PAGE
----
Book Review: Gargantis, by Thomas Taylor • Glam Adelaide

Book Review: Gargantis, by Thomas Taylor

YA FICTION: For ages 9+. This fantasy sequel to Malamander puts the sea-side town of Eerie-on-Sea in peril once again!

By
Lovers of fantasy won’t be disappointed as Herbie and Violet try to save Eerie-on-Sea again.
Overall
4.5

Thomas Taylor is an award-winning author-illustrator of children’s picture books and novels. He illustrated the cover of the first Harry Potter and the Philosopher’s Stone. His debut novel was Malamander, and Gargantis is the second book in this new series set in the small seaside town of Eerie-on-Sea.

In Gargantis we continue the story of Herbie Lemon and Violet Parma. We find Herbie is still in charge of the Lost-and-Foundery at the Hotel Nautilus, a job he takes very seriously after it was given to him by the owner of the Hotel, Lady Kraken. Violet, Herbie’s best friend, is now living at, and working in the book dispensary, owned by Jenny Hanniver. The book dispensary has a strange mermonkey which dispenses to people the book they need to read. Herbie is naturally wary about asking for another book after the previous one he received.

One day, a strange man in a hood enters the hotel and leaves a clockwork hermit crab at the Lost-and-Foundery. Who is this strange hooded man and what is in the metal box which is always in his hand? Who could possibly own the clockwork hermit crab and how can Herbie find its owner?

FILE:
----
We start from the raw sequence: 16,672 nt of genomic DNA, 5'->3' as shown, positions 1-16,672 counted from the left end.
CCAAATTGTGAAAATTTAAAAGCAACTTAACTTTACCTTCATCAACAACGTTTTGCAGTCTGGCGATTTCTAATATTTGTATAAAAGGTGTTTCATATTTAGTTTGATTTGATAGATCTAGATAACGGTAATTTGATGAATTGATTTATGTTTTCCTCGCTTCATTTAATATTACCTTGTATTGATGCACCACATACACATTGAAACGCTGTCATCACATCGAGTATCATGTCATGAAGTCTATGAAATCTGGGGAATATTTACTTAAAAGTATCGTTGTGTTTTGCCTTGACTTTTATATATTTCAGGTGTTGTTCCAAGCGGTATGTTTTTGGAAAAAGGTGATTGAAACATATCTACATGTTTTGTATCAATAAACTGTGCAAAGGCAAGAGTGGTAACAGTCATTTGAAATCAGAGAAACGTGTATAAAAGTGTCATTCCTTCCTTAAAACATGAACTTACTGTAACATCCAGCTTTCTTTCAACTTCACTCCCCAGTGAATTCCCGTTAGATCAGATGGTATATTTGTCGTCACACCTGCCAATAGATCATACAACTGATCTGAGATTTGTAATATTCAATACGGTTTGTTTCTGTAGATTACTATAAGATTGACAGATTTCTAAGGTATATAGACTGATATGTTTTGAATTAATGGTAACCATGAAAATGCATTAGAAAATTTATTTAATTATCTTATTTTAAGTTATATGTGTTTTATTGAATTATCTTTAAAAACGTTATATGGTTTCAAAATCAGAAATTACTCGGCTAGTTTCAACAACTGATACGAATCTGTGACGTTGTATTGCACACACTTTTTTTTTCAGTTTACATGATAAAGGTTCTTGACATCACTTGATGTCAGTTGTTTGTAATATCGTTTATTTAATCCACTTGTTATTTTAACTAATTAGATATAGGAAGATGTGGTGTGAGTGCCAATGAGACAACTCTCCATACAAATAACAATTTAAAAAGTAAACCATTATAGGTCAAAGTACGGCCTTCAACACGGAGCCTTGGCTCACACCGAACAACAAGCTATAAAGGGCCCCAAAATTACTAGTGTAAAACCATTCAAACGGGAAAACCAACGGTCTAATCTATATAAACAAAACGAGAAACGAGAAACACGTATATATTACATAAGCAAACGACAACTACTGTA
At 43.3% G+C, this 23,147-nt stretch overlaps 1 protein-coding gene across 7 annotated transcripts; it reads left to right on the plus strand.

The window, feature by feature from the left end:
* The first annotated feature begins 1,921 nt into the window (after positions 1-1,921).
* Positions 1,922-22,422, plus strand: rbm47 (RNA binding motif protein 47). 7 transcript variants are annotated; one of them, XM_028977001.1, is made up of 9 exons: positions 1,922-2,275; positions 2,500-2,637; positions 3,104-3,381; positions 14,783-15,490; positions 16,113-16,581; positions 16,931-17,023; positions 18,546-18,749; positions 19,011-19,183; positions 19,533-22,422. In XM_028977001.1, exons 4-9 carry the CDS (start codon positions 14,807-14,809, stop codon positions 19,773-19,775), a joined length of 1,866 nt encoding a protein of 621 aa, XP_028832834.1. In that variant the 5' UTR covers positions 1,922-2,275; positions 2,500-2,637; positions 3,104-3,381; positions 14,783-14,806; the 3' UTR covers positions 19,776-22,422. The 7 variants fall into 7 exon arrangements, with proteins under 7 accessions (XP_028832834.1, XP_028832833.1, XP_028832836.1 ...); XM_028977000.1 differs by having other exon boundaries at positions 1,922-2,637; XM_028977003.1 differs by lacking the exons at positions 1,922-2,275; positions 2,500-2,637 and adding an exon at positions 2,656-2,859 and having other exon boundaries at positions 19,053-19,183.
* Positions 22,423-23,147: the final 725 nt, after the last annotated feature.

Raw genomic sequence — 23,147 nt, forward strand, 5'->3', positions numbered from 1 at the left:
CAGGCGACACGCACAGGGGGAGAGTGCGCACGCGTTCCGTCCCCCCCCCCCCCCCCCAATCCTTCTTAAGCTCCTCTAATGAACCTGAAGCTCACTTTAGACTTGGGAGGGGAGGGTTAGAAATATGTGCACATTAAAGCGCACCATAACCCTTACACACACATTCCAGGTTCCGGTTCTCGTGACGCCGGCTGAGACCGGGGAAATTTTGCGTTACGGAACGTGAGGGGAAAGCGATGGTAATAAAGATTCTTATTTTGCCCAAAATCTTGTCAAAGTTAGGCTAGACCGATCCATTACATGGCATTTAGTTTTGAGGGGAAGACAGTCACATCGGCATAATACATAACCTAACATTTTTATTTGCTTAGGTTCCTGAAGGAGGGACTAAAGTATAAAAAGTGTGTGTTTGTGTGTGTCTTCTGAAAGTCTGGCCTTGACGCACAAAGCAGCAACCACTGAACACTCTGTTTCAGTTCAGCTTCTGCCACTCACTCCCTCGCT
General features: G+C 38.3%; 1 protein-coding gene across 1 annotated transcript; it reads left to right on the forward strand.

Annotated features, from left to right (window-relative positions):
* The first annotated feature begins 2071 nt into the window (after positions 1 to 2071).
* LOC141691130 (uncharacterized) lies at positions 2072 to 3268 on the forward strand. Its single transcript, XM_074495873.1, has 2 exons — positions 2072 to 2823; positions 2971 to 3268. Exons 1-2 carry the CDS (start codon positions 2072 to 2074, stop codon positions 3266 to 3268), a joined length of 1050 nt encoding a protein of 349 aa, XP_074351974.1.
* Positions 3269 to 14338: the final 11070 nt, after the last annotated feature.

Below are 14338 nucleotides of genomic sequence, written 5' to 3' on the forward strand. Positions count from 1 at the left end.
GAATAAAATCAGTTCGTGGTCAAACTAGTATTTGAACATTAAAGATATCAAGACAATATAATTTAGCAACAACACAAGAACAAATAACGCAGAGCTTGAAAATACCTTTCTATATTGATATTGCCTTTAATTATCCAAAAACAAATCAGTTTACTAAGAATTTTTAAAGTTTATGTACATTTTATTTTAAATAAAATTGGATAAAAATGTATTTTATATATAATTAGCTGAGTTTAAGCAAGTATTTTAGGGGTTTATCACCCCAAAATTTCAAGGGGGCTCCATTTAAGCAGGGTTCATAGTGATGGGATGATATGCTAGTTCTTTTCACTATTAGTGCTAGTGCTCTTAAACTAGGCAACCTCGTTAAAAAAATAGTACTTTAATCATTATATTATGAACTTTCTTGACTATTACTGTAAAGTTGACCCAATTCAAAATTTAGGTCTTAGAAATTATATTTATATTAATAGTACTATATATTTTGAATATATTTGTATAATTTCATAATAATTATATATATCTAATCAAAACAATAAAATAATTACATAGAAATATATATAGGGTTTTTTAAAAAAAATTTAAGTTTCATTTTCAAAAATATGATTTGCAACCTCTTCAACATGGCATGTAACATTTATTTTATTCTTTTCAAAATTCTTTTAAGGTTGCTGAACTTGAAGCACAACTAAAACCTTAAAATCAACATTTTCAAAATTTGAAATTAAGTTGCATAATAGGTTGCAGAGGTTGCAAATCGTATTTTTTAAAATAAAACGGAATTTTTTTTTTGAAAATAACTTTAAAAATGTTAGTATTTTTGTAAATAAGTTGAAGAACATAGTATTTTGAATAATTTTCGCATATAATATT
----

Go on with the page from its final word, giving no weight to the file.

In Malamander, Herbie and Violet had to save the town from a strange creature which had been roaming the beach. This time, we discover that Eerie-on-Sea has been in the grip of a violent storm. This storm is strong enough that the homes of the town are disintegrating and the locals are fearful that their town will soon crumble into the sea. They call the storm Gargantis, an old name for storm. One day, Mrs Fossil, owner of the Flotsamporium and a renowned beachcomber, discovers a strange bottle on her morning walk. But who does this bottle belong to and can it change the course of the town’s impending destruction?

Herbie and Violet must again save the town by solving the meaning of an ancient script and return something which has been lost to save the town. Throughout the story we are taken through a gamut of emotions, laughing out loud at some of the town’s characters and being a little bit scared as Herbie and the irrepressible Violet try to save the town. Herbie and Violet are joined in their endeavours by Blaze Westerley, a young fisherman searching for his father.

Thomas Taylor is able to create a beautifully atmospheric town, full of quirky characters with names reminiscent of the sea like: Blaze Westerly, Lady Kraken and Boadicea Bates. We again meet Dr Thalassi who runs the local museum, grumpy Mr Mollusc the hotel manager, and Erwin the talking cat. Eerie-on-Sea is no stranger to the mysterious.

Each chapter heading has a small black and white line drawing giving the reader a glimpse into what is to come. This story is written in the first person through the eyes of Herbie.

Malamander seemed timeless, as does Gargantis, but unfortunately, references to Batman and Scooby Doo bring the reader back to our present with a jolt. Maybe modern references are unnecessary in a fantasy book.

If you enjoyed Malamander you won’t be disappointed in Gargantis. Taylor has managed to create another story which takes the reader on a fantastic adventure. Lovers of the fantasy genre will once again be swept into the world of Herbie and Violet with its interesting characters and a scary, formidable foe.  Gargantis is a story with suspense, mystery and heart. Perfect for middle years readers, but can also be enjoyed by teens and adults of all ages.

Reviewed by Sue Mauger

Distributed by: Walker Books Australia
Released: May 2020
RRP: $17.99

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